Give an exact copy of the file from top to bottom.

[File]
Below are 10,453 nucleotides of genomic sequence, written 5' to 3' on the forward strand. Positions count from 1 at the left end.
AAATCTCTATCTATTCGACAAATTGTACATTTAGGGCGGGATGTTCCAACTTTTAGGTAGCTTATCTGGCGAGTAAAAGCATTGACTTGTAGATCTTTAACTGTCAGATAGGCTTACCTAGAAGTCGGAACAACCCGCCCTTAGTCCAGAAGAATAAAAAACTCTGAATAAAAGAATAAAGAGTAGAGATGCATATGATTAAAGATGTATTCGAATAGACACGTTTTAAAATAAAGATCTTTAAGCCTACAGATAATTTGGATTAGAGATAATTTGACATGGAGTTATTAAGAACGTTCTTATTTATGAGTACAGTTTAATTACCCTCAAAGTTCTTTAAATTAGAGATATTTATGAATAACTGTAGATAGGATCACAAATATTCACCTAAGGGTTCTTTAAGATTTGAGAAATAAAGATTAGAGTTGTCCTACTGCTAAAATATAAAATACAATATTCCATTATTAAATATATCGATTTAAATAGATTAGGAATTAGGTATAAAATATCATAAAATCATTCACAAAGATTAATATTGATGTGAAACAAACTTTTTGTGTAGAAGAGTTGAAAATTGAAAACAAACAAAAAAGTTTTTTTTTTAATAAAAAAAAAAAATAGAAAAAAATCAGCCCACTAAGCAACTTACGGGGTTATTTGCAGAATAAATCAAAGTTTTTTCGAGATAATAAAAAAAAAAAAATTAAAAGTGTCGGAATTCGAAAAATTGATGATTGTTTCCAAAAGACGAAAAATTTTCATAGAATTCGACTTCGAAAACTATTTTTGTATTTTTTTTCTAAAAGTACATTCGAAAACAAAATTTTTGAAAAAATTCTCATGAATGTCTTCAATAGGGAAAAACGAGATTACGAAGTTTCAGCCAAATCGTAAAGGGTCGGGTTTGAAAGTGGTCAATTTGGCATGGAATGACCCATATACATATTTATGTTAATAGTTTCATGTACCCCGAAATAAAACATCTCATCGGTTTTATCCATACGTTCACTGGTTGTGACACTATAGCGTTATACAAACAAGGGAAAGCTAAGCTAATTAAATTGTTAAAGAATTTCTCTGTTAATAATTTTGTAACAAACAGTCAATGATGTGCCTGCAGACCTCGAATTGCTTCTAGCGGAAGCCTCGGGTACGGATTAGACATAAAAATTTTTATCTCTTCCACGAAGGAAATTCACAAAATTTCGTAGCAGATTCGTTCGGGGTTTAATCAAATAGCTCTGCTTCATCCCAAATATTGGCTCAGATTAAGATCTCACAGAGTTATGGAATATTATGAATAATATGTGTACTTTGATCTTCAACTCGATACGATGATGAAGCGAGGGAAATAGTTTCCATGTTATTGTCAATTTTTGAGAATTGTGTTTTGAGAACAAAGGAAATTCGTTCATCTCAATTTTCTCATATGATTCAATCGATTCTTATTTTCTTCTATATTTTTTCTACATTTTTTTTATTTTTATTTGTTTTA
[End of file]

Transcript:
Below are 10,453 nucleotides of genomic sequence, written 5' to 3' on the forward strand. Positions count from 1 at the left end.
AAATCTCTATCTATTCGACAAATTGTACATTTAGGGCGGGATGTTCCAACTTTTAGGTAGCTTATCTGGCGAGTAAAAGCATTGACTTGTAGATCTTTAACTGTCAGATAGGCTTACCTAGAAGTCGGAACAACCCGCCCTTAGTCCAGAAGAATAAAAAACTCTGAATAAAAGAATAAAGAGTAGAGATGCATATGATTAAAGATGTATTCGAATAGACACGTTTTAAAATAAAGATCTTTAAGCCTACAGATAATTTGGATTAGAGATAATTTGACATGGAGTTATTAAGAACGTTCTTATTTATGAGTACAGTTTAATTACCCTCAAAGTTCTTTAAATTAGAGATATTTATGAATAACTGTAGATAGGATCACAAATATTCACCTAAGGGTTCTTTAAGATTTGAGAAATAAAGATTAGAGTTGTCCTACTGCTAAAATATAAAATACAATATTCCATTATTAAATATATCGATTTAAATAGATTAGGAATTAGGTATAAAATATCATAAAATCATTCACAAAGATTAATATTGATGTGAAACAAACTTTTTGTGTAGAAGAGTTGAAAATTGAAAACAAACAAAAAAGTTTTTTTTTTAATAAAAAAAAAAAATAGAAAAAAATCAGCCCACTAAGCAACTTACGGGGTTATTTGCAGAATAAATCAAAGTTTTTTCGAGATAATAAAAAAAAAAAAATTAAAAGTGTCGGAATTCGAAAAATTGATGATTGTTTCCAAAAGACGAAAAATTTTCATAGAATTCGACTTCGAAAACTATTTTTGTATTTTTTTTCTAAAAGTACATTCGAAAACAAAATTTTTGAAAAAATTCTCATGAATGTCTTCAATAGGGAAAAACGAGATTACGAAGTTTCAGCCAAATCGTAAAGGGTCGGGTTTGAAAGTGGTCAATTTGGCATGGAATGACCCATATACATATTTATGTTAATAGTTTCATGTACCCCGAAATAAAACATCTCATCGGTTTTATCCATACGTTCACTGGTTGTGACACTATAGCGTTATACAAACAAGGGAAAGCTAAGCTAATTAAATTGTTAAAGAATTTCTCTGTTAATAATTTTGTAACAAACAGTCAATGATGTGCCTGCAGACCTCGAATTGCTTCTAGCGGAAGCCTCGGGTACGGATTAGACATAAAAATTTTTATCTCTTCCACGAAGGAAATTCACAAAATTTCGTAGCAGATTCGTTCGGGGTTTAATCAAATAGCTCTGCTTCATCCCAAATATTGGCTCAGATTAAGATCTCACAGAGTTATGGAATATTATGAATAATATGTGTACTTTGATCTTCAACTCGATACGATGATGAAGCGAGGGAAATAGTTTCCATGTTATTGTCAATTTTTGAGAATTGTGTTTTGAGAACAAAGGAAATTCGTTCATCTCAATTTTCTCATATGATTCAATCGATTCTTATTTTCTTCTATATTTTTTCTACATTTTTTTTATTTTTATTTGTTTTA